Firms take haze precaution measures to protect employees who work outdoors

The haze-shrouded skyline from the Marina Bay Sands' Sky Park at around 7pm yesterday. Air quality in the next 24 hours could be similar to that for most of yesterday. The one-hour PM2.5 readings are expected to remain in the normal band, while the 2
The haze-shrouded skyline from the Marina Bay Sands' Sky Park at around 7pm yesterday. Air quality in the next 24 hours could be similar to that for most of yesterday. The one-hour PM2.5 readings are expected to remain in the normal band, while the 24-hour PSI is forecast to be between the high end of the moderate range and the low end of the unhealthy range. ST PHOTO: MARK CHEONG

As Singapore looks set to enter a seventh day of unhealthy air quality today for some parts of the country, companies with employees working outdoors are taking measures to protect their staff.

For instance, several construction and security firms and beachfront businesses are giving out N95 masks to employees and conducting haze awareness training for them.

Air quality here hit unhealthy levels for the first time in three years last Saturday, and has fluctuated over the past few days.

Going by forecasts that the National Environment Agency (NEA) issued yesterday evening, air quality in the next 24 hours could be similar to that for most of yesterday.

The one-hour PM2.5 concentration readings are expected to remain in the normal band, while the 24-hour Pollutant Standards Index (PSI) is forecast to be between the high end of the moderate range and the low end of the unhealthy range.

But if haze from the surrounding region is blown in, the one-hour PM2.5 reading could enter the elevated band.

Air quality worsened on Wednesday and early yesterday, but became better later, with the NEA saying that this was due to stronger winds blowing from the south-east that helped to disperse the haze away from Singapore.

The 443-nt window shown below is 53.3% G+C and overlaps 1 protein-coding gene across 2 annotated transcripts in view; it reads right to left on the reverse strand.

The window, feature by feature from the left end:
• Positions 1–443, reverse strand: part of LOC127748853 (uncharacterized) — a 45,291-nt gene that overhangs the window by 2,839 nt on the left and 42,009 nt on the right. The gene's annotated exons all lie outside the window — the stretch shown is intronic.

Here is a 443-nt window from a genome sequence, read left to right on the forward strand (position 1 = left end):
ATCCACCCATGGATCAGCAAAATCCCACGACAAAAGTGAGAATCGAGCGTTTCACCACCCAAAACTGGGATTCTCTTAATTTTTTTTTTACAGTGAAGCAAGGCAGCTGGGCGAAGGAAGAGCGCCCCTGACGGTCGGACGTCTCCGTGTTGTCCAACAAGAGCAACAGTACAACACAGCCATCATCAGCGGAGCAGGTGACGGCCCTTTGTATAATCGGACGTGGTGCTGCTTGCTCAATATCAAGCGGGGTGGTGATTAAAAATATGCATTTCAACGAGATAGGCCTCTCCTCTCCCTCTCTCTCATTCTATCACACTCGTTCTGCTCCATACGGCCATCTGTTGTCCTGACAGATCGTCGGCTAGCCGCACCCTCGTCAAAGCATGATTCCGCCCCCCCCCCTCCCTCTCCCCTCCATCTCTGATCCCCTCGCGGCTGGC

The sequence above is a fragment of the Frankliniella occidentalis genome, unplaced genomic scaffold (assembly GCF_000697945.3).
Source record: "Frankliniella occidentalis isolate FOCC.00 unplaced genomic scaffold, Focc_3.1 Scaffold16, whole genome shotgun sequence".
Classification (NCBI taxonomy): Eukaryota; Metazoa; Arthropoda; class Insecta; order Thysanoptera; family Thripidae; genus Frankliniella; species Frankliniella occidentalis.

By 9pm, the one-hour PM2.5 reading was 18-28 micrograms per cubic m, within the normal band, and the 24-hour PSI reading was 88-98, in the moderate range.

Some firms with staff working outdoors are not taking chances.

The Lo & Behold Group said its indoor and outdoor dining outlets have been equipped with N95 masks for staff and customers.

If air quality reaches unhealthy levels, certain outdoor sections may close or have operating hours cut.

On Sentosa, N95 face masks and eye drops have been made available to all staff. A Sentosa Development Corporation spokesman said health advisories based on the 24-hour PSI will be displayed at key outdoor locations should the haze reach unhealthy levels, and visitors who feel unwell can approach Sentosa rangers or service ambassadors for assistance.

 
 
 
 

The Singapore Contractors Association said it has sent out a haze advisory to its 3,200 members advising all construction firms to continually monitor the haze conditions and abide by Ministry of Manpower guidelines.

These include reducing outdoor work when necessary and rotating workers' outdoor shifts to prevent prolonged exposure to the haze.

Local security firms and cleaning companies said they have also distributed masks to their workers and issued advisories to employees to take precautions against the haze situation.

Security firm Apro Asian Protection said that N95 masks have been given to all 1,300 employees.

If the 24-hour PSI reading hits the hazardous level, there are plans to cancel external patrol duties and for officers to remain indoors unless attending to vehicle or human traffic.

And if it is required, the Ministry of Health said the Government has a national stockpile of 16 million N95 masks that can be released to the market.

 
A version of this article appeared in the print edition of The Straits Times on September 20, 2019, with the headline 'Firms take measures to protect employees who work outdoors'. Print Edition | Subscribe